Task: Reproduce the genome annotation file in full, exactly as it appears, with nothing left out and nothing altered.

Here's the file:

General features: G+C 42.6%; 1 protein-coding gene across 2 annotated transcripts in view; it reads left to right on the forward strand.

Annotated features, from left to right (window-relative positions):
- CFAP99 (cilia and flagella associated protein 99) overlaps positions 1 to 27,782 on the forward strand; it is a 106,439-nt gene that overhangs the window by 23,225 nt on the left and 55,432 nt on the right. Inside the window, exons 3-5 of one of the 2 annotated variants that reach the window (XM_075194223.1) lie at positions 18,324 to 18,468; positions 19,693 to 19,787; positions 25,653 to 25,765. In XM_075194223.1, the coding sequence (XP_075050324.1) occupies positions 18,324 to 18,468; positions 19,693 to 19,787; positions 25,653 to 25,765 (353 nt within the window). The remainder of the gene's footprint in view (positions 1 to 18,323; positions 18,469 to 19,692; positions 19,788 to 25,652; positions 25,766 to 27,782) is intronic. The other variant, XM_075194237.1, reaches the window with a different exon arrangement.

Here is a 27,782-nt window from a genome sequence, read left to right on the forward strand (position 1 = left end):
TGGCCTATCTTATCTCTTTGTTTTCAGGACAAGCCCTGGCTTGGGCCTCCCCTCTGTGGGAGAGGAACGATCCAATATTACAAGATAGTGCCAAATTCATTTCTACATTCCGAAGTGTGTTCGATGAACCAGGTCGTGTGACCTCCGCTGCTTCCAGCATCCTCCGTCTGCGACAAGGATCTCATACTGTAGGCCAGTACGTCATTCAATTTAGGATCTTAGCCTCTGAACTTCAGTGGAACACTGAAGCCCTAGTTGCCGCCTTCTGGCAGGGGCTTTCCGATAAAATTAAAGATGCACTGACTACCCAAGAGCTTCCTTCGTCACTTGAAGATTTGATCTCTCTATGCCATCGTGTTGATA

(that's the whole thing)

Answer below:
General features: G+C 42.6%; 1 protein-coding gene across 2 annotated transcripts in view; it reads left to right on the forward strand.

Annotated features, from left to right (window-relative positions):
- CFAP99 (cilia and flagella associated protein 99) overlaps positions 1 to 27,782 on the forward strand; it is a 106,439-nt gene that overhangs the window by 23,225 nt on the left and 55,432 nt on the right. Inside the window, exons 3-5 of one of the 2 annotated variants that reach the window (XM_075194223.1) lie at positions 18,324 to 18,468; positions 19,693 to 19,787; positions 25,653 to 25,765. In XM_075194223.1, the coding sequence (XP_075050324.1) occupies positions 18,324 to 18,468; positions 19,693 to 19,787; positions 25,653 to 25,765 (353 nt within the window). The remainder of the gene's footprint in view (positions 1 to 18,323; positions 18,469 to 19,692; positions 19,788 to 25,652; positions 25,766 to 27,782) is intronic. The other variant, XM_075194237.1, reaches the window with a different exon arrangement.

Here is a 27,782-nt window from a genome sequence, read left to right on the forward strand (position 1 = left end):
TGGCCTATCTTATCTCTTTGTTTTCAGGACAAGCCCTGGCTTGGGCCTCCCCTCTGTGGGAGAGGAACGATCCAATATTACAAGATAGTGCCAAATTCATTTCTACATTCCGAAGTGTGTTCGATGAACCAGGTCGTGTGACCTCCGCTGCTTCCAGCATCCTCCGTCTGCGACAAGGATCTCATACTGTAGGCCAGTACGTCATTCAATTTAGGATCTTAGCCTCTGAACTTCAGTGGAACACTGAAGCCCTAGTTGCCGCCTTCTGGCAGGGGCTTTCCGATAAAATTAAAGATGCACTGACTACCCAAGAGCTTCCTTCGTCACTTGAAGATTTGATCTCTCTATGCCATCGTGTTGATA